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Letter to the shareholders Income statements
Financial highlights Balance sheets
Chief executive’s report Cash flow statements
Five-year financial review Segmental analysis

C H I E F    E X E C U T I V E ' S    R E P O R T

Gerrit Pretorius – chief executive

"Considerable progress was achieved
in implementing our long-term strategy
to grow all existing businesses and to
focus specifically on our core activities
in the Nashua grouping and in Circuit
Breaker Industries."
Reunert's results for the 2001 financial year were in line with expectations, despite our various businesses producing mixed results. Certain operations performed notably well, while others experienced tough times.

More important, however, has been the considerable progress achieved in implementing our long-term strategy to grow all existing businesses and to focus specifically on our core activities in the Nashua grouping and in Circuit Breaker Industries (CBI).

The group's cellular telephony service provider, Nashua Mobile, came of age during the year under review and established itself as the leading independent contract service provider to corporate South Africa. Management is commended for the way in which different cultures were blended into a single, strong cohesive force.

Systems were upgraded to offer customers from both founding companies, Nashua Cellular and NedTel, the best possible service.

Market share grew by more than 15%, thereby vindicating our approach of focusing on the upper end of the contract market. New products were added to clearly differentiate Nashua Mobile from its competitors. Product innovation will continue to drive the company forward.

  The 37,3% equity held by Nedcor in Nashua Mobile was acquired by Reunert in a deal which valued the company at R630 million. This transaction is effective from 1 December 2001. The elimination of a significant minority interest is of strategic importance to the group since the cellular telephony business is closely aligned with that of Nashua. The acquisition is earnings enhancing.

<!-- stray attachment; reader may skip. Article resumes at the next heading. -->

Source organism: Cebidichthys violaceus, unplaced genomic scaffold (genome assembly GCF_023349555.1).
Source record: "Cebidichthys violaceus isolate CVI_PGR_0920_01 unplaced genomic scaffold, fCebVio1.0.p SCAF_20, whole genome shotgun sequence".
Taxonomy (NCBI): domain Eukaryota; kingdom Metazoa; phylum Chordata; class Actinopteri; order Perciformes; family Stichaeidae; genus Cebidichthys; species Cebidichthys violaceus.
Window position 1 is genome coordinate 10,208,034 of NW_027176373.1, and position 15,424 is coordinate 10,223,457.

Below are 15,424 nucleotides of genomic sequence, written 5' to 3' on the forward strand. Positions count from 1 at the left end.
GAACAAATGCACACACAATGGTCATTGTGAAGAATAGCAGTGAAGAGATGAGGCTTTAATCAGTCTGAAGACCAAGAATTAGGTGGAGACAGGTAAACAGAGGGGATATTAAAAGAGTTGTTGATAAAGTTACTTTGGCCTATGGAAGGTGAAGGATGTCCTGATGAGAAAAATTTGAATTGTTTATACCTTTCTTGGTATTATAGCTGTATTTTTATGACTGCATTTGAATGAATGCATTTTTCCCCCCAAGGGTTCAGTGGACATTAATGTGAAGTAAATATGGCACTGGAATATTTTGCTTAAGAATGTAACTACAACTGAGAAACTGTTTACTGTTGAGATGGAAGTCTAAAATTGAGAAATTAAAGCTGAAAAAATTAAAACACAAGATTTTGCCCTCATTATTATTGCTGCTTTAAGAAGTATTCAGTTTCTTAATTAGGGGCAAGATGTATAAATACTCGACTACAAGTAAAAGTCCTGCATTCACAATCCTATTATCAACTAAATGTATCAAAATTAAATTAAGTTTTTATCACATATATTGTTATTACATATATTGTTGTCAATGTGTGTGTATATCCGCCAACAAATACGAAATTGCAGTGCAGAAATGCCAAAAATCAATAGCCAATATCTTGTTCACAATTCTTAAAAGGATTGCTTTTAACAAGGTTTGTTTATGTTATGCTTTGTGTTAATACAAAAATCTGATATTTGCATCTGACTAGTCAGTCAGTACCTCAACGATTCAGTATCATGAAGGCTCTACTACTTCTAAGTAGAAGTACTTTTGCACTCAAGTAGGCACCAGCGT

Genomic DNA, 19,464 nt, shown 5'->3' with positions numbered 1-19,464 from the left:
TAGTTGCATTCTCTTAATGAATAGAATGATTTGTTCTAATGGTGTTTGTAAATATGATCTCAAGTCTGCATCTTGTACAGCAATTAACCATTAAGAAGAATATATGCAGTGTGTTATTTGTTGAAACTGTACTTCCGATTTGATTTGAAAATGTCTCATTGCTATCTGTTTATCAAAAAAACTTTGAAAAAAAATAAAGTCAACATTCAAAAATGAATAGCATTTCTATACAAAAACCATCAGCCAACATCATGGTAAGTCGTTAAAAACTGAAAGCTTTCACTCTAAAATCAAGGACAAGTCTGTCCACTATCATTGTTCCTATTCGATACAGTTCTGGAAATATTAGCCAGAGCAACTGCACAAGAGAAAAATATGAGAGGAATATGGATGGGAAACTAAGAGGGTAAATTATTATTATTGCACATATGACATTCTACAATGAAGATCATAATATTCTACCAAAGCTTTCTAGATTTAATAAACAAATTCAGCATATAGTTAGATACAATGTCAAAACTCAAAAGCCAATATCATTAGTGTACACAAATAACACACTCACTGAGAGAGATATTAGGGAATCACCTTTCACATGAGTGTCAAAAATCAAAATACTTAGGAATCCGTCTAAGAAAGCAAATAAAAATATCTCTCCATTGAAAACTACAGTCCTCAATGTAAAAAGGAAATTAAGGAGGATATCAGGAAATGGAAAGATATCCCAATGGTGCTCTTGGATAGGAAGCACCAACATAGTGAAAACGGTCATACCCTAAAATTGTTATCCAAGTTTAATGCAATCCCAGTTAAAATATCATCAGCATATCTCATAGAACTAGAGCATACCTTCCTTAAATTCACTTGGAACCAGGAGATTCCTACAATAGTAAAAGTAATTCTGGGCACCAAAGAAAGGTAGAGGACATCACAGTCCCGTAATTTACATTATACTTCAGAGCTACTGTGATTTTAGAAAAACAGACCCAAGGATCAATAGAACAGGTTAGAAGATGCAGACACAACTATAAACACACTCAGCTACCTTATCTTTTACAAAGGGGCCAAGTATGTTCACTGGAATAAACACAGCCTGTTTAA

Nashua office automation had a notably strong year with earnings growing by 50%. Ongoing investment in the brand, coupled to excellent products and service, justify Nashua's premium rating.
  Nashua's acquisition in March 2001 of Royce Imaging Industries, the manufacturer of consumables used in the office environment, was successful. Strong management, competitive products and access to the Nashua customer base and distribution system augur well for the future. The full benefit of the Royce Imaging acquisition will start to materialise in the 2002 financial year.
  In RC&C Finance Company, which provides financial services to Nashua and Panasonic customers, deal flow improved and the value of the rental book increased. Bad debts remain within acceptable levels. Investments were made in software systems enabling credit vetting to occur effectively in real time, thus improving turnaround time. Enhanced levels of service resulting from these investments are expected to ensure growth in the future.
  The group is consolidating the finance company for the first time with the effect being clearly visible on Reunert's balance sheet. Long-term facilities are in place with major financial institutions to enable us to finance the book. Our current cash position is such that only a portion of the facilities was used during the year. Interest-rate swap contracts are in place to protect the finance company against adverse movements in interest rates.
  Panasonic improved its overall performance once more and increased operating income by 28%. Emphasis is now being focused on positioning business systems products for sustainable growth. Several direct business customer outlets have either been acquired or opened to facilitate Panasonic's growth. The benefits of these initiatives are expected to start materialising in the 2002 financial year.
  CBI achieved excellent progress in broadening its product offering by acquiring the businesses of Mitsubishi South Africa and L&T Surge. CBI is well positioned for ongoing growth and remains a core asset. Its strong base in the local market provides it with a solid foundation from which to launch its international expansion programme.
  CBI's exports grew by more than 48% and account for about 17% of total company sales. We are confident that this trend will continue. Investments into both product and market development will be increased. Penetration of the North American market remains a priority, despite the recent downturn in demand. Our products are frequently specified for new designs, thereby positioning us well for any upturn in the world economy. New applications are being encouraged and promotional efforts are being accelerated.
  Siemens Telecommunications (Sietel) had an excellent year. Of particular significance was the selection of Sietel to supply the entire Cell C network infrastructure. The Cell C contract was valued at